To be clear: I know very little in the grand scheme of things. At twenty years old, I like to think I know more than I do, but two decades is not enough to really know the world despite travelling and spending my whole life in school. But one thing I am certain about, the one thing I am sure I got right, is that I chose the right major.
I am a Classical Studies major, and the most common question I get with this degree is: so what are you going to do with it? This is not the first time I have discussed this topic, either; in fact, I wrote a paper on it in an English Composition class during Spring semester 2016. My argument was that with this major, I could do anything I wanted to do. In fact, I believe I have more opportunity with my major than most.
It may sound ridiculous, but hear me out:
Overall, the focus of my degree is in the ancient civilizations, particularly Greece, Italy, and the Mediterranean. As a young child I was introduced to the ancients and archaeology, and it was just the beginning of something that I could never wrap my head around. It has intrigued me to this day. I hope there is never a time when the lives and achievements of those thousands of years prior to my contemporary life will lose its charm for me. And those achievements are great, too: some of the ancient civilizations held a better standard of living and development, and had a more functioning society, than some of today’s modern civilizations.
The classical degree enlightens in all areas of study. I study individuals and empires; war and politics; religion and business; dress codes and traditions; art and architecture; language and literature. By studying civilizations, I understand vast groups of people and all that they have been and will become. Classics majors see it all. We study business ventures of emperors and kings, battle strategies in multiple terrains, and literary genius from both epics to plays. We can rattle off dates and languages and names like they are our own. We also learn to be open-minded due to understanding bias, interoperation and the reliability of both contemporary and non-contemporary sources.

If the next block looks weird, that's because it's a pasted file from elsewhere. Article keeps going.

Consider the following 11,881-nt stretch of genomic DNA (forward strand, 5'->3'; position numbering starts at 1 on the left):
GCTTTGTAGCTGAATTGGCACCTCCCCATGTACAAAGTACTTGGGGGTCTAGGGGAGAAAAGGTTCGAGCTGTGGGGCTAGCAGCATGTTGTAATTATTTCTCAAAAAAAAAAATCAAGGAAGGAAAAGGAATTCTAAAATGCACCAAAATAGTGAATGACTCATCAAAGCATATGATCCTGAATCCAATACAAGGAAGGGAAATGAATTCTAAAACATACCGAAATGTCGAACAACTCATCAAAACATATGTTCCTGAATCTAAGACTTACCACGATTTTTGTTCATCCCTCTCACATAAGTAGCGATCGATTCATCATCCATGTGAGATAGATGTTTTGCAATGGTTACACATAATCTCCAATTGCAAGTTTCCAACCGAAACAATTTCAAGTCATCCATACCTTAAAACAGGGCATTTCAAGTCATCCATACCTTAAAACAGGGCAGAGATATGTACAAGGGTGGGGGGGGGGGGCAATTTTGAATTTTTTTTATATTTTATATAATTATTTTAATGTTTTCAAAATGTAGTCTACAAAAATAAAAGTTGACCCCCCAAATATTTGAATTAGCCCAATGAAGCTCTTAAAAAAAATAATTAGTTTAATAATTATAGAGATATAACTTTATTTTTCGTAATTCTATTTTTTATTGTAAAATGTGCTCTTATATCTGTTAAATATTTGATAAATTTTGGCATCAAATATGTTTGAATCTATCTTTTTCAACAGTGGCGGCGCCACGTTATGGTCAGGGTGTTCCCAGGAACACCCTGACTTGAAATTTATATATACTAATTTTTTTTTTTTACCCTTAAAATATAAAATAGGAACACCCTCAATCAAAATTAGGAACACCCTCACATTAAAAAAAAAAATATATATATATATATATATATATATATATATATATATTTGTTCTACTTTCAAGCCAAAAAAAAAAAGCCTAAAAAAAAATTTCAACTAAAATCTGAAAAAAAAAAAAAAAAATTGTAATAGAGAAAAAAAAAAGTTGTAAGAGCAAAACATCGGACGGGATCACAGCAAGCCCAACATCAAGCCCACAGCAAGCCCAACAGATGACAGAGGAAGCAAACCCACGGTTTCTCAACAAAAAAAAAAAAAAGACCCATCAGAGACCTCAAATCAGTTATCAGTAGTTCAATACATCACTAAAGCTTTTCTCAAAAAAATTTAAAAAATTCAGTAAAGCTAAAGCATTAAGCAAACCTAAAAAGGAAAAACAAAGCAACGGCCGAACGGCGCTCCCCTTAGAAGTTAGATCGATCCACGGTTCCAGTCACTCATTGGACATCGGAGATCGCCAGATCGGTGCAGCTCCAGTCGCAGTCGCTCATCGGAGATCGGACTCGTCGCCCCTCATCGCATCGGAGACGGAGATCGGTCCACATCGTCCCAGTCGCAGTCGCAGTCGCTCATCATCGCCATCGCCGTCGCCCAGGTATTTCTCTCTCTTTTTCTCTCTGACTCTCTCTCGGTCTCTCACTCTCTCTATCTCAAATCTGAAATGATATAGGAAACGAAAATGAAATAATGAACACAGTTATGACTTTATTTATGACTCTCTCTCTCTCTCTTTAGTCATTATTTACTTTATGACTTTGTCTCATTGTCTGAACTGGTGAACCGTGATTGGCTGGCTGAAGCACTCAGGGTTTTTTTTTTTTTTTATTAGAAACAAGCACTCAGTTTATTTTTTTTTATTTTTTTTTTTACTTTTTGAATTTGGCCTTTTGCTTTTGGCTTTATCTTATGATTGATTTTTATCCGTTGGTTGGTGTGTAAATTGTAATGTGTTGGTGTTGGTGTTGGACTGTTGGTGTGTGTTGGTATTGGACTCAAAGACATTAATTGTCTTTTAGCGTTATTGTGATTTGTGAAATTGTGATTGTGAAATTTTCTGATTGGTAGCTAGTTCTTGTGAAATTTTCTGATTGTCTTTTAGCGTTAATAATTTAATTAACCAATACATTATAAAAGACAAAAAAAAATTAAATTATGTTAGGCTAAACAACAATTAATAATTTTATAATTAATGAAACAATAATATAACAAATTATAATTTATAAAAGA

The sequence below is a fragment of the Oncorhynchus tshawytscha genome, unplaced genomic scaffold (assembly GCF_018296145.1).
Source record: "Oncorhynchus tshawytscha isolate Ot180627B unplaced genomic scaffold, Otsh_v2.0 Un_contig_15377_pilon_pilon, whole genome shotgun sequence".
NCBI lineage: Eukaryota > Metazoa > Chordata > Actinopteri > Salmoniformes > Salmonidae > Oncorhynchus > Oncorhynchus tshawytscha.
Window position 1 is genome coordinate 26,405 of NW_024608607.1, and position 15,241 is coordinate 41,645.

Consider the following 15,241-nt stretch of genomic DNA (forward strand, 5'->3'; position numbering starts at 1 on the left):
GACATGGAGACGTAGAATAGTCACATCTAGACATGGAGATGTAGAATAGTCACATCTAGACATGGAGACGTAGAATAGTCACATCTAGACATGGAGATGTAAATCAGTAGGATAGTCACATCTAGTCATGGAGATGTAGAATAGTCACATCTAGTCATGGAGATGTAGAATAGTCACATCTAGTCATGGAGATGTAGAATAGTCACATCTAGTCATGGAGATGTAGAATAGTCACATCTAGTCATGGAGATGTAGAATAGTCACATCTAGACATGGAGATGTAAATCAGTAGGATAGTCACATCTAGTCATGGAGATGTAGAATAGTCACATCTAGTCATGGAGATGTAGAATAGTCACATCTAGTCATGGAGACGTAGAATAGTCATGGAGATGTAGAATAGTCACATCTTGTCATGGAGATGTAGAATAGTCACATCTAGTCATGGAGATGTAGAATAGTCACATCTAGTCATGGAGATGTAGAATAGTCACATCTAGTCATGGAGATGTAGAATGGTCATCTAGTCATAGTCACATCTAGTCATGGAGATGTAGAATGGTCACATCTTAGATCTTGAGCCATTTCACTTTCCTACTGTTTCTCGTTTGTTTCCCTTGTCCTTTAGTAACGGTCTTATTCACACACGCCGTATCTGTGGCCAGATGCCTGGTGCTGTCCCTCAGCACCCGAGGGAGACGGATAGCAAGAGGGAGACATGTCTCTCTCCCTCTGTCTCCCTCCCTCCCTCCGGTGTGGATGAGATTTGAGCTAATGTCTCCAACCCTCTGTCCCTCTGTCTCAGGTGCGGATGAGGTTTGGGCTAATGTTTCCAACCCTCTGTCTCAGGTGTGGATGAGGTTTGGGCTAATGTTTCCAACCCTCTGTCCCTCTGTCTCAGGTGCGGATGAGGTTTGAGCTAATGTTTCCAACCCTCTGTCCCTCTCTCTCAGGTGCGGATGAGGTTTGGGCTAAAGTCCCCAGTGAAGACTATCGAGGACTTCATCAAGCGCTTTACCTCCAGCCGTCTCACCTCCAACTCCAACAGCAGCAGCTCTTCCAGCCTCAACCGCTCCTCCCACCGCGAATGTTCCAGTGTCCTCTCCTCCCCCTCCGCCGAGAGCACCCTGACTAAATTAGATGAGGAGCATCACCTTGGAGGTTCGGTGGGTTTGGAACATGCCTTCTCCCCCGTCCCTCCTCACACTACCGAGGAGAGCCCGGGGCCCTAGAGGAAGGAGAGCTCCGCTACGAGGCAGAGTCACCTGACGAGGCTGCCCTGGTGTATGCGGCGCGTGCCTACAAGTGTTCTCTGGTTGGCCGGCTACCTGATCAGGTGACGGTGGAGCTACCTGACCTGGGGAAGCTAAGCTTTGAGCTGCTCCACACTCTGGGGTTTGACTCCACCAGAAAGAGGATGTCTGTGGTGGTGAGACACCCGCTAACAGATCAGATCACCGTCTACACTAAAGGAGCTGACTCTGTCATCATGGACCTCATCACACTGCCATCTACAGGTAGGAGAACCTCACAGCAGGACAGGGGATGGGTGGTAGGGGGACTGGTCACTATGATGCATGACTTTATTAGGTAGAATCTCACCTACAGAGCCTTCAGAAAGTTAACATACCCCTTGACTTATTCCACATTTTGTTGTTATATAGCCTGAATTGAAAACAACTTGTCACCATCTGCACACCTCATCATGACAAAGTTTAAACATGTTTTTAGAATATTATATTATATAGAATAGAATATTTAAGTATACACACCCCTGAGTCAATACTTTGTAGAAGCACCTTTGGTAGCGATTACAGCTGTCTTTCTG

By studying the history of people, you realize how very little changes and how much history repeats. I can promise you: classical history teachers, professors, and lovers of the classical world can look at issues with government, immigration, war and religion, and know in depth its consequences. Leaders, royalty, tyrants, and idols all have their doppelgänger in history, I am certain. Learning about people in such a wide and varying degree of light is more enriching than any other class I have taken.
Have you ever noticed that there is always, in all classes, a link to the ancient world somewhere? For someone who strives for knowledge in all areas, it is perfect. But hopefully you understand now why my frustration sets in when I get asked: so what are you going to do with it?
What am I going to do with a degree that teaches me so much about the world? Anything I want to. Taking Classical Studies is the most enriching decision I’ve ever made.
I like knowing that even though I still have very little idea of what I want to do after college and where I want to go, I am not restricted at all. I am excited for the challenge. Besides, I can always learn more. My Classics degree has turned me into a better and stronger candidate for all fields of work for my future. I still have so much more to learn, but if my degree choice tells you anything, it is: I am not afraid to go and learn it all.
et ideo fortior. . .
Bethany Anne Miller
Class of 2019
Classical Studies Major